Non-Linear Tips and Tricks

When you are dealing with a Non-Linear Analysis inside SOLIDWORKS Simulation Premium sometimes is really hard to get the job done. Here there is an extract from my presentation at SWW Los Angeles in 2017 to enhance your workflow and have a smoother experience with Non-Linear module.

First some advice about the use of the module: don’t go immediately with it but start with a Linear Static Analysis. Later on, when you are ok with the setup, you can convert easily (image1) the linear study in a Non-linear one.

In addition, if you find it unstable you can again convert it in a Non-linear study and try to use the damping as a “stabilizer” for the run (check also my presentation at SWW 2018 about Rayleigh damping here: https://www.youtube.com/watch?v=i6NcZuBUOFE). This approach has many benefits:

  • It’s quick to run to check contacts and boundary conditions
  • The mesh can be transferred once you find the good balance between precision and speed
  • Linear material model will give you an idea what to expect.

Speaking about meshing, start always with a draft mesh to save time. Once you identified a good mesh, you can easily switch to the second order.

Also Standard mesher should be preferable in the first place because it has more predictable behavior and you won’t get additional nodes that you don’t need. If the standard mesher is not good for your model switch to curvature-based.

It’s a good practice to use the split command over geometry hard to mesh. Use it for helping the mesher to start with edges you decide, in addition it’s a good tool to have results exactly where you need.

Now let’s talk about contacts, the most difficult part to manage in a Non-linear analysis. Some hints about contacts:

  • Start always with Global bonded contact and then apply no-penetration contact sets.
  • Try to have to the same mesh element dimension across the region in the contact set
  • Use a mesh control to have a uniform mesh over a highly deformable component (like rubber sealing) (image3)
  • Choose source and target selection (in the contact set window) thinking about a bullet that is smashing into a wall. The source will be always the selection with more complex surfaces and/or smaller than the target. The target usually is selected over much smoother surfaces.
  • Don’t use many contact sets with fewer selected surfaces but try to group them in relation to the contact region you imagine will occur.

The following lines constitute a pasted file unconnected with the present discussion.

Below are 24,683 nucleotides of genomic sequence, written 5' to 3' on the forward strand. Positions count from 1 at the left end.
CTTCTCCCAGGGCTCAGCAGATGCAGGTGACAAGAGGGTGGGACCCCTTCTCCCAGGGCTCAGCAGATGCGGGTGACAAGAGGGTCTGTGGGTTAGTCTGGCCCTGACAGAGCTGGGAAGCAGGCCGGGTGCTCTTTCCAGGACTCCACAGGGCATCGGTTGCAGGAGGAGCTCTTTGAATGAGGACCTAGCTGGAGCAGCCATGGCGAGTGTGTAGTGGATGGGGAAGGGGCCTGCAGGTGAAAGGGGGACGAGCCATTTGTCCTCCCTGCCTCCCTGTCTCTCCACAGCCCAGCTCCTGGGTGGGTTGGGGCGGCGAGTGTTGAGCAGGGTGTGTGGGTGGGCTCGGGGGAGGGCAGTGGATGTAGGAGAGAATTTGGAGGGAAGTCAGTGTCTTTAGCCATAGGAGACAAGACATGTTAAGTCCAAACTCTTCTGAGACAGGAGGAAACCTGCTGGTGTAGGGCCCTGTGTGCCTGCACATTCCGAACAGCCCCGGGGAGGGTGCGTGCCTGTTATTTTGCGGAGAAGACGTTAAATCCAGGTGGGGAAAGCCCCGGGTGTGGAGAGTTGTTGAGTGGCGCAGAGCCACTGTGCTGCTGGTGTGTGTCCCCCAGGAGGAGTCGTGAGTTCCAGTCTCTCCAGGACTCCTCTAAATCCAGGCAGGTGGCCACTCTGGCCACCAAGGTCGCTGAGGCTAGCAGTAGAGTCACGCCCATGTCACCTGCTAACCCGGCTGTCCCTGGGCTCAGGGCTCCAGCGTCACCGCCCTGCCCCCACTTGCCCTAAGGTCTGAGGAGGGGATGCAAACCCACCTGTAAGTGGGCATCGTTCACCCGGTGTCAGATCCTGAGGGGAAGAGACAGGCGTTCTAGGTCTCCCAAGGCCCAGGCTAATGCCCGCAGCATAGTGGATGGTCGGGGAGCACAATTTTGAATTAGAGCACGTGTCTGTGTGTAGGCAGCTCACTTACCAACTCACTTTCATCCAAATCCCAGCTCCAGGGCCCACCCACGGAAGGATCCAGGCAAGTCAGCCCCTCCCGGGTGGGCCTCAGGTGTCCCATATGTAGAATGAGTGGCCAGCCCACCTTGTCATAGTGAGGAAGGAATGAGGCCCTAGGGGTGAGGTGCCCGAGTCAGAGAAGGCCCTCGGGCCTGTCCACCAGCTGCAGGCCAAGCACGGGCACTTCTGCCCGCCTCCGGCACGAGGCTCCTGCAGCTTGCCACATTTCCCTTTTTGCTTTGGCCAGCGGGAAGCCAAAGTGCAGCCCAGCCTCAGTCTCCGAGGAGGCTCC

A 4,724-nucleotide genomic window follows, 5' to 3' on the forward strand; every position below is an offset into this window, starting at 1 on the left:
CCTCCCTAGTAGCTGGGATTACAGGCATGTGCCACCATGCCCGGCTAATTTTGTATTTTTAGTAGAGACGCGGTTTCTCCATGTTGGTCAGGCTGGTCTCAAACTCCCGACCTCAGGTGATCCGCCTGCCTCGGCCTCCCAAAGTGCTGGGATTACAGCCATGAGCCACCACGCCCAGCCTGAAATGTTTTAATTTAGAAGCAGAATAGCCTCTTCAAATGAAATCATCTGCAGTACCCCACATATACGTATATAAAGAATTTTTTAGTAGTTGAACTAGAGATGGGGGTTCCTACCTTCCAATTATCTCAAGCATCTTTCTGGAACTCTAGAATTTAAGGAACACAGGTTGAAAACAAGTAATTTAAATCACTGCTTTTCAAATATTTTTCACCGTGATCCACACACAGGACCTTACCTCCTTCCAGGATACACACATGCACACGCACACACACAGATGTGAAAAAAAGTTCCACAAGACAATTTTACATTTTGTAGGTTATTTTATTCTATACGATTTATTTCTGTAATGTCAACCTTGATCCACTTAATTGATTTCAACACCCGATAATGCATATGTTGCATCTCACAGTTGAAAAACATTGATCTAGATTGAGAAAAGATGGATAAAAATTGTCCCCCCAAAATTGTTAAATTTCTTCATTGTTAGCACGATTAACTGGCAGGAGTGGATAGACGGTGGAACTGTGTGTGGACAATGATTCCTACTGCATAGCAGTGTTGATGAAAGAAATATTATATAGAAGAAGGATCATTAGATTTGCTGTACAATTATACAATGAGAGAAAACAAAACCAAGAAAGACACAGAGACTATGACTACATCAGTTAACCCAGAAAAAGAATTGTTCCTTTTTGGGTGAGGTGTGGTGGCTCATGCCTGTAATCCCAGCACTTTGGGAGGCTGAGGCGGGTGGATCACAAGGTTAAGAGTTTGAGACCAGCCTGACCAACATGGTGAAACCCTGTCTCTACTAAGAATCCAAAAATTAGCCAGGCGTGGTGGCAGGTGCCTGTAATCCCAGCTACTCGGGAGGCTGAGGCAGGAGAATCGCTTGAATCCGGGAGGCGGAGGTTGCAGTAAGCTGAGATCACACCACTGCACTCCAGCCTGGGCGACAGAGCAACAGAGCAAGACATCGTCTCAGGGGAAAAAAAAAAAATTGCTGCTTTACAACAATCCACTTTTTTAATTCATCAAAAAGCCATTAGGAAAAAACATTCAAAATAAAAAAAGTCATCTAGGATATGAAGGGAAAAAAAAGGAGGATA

• Always use surface-to-surface contact option in the no-penetration contact sets
  • Use friction only when necessary and only in a specific contact set (it slows down the calculation)
  • Use 0.05 friction in problematic contact set to avoid sliding and so stabilizing the run.

The last part of this article is about solver settings. Usually the default settings are fine but with complex models, involving many contact sets, hyperelastic materials or load-unload boundary conditions, it’s better to change them. Let’s review them:

  • Use always Direct Sparse or Intel Sparse (make sure to have a lot of RAM)
  • FFE+ or other solvers should be used only if you are running out of core (not enough RAM)
  • Set convergence tolerance to 1e-06. It will slow down the run but it’s more probable to finish it. Better to wait more but to have results to watch.
  • Set maximum equilibrium iterations to 50 to help in difficult step calculation.

In addition, It’s very important to setup a good time step in the solver window. There are few tips here based on experience. Try to imagine the time step as the speed and acceleration you want to drive your car. If you use a slow speed and low acceleration, you can easily drive everywhere but you will waste a lot of time. Instead, if you use too much acceleration before a curve you can have troubles.

The minimum time step is exactly the minimum speed you want to set for the analysis, this is extremely important but the default is fine for almost every run. Then you have to set a maximum time step, this is again in terms of velocity the maximum speed you allow to drive your run. If it’s too high the risk is to receive an error from the solver that has stopped due to convergence problem. Usually I try it a 1/10 or a 1/20 of the total time set for the analysis.  Last value to set is the initial time step, this is the initial speed you take to start your drive. If you know there is some complex contact at the beginning of the simulation you can cut it in half from the maximum time step but usually I set it at the same value.

Hope to be of help, enjoy your Non-linear analysis!

Alessandro Bellini

Alessandro Bellini

Technical Manager with more than 13 years of experience in Pre-Sales and Post-Sales activities in CAD-related market. Strong knowledge about Simulation products, PDM and implementation projects. Deep experience in manufacturing companies processes and workflows. 5 Years of experience managing SOLIDWORKS Resellers in a global environment: Italy, Balkans, Turkey, Israel, Middle East and North Africa.
Alessandro Bellini

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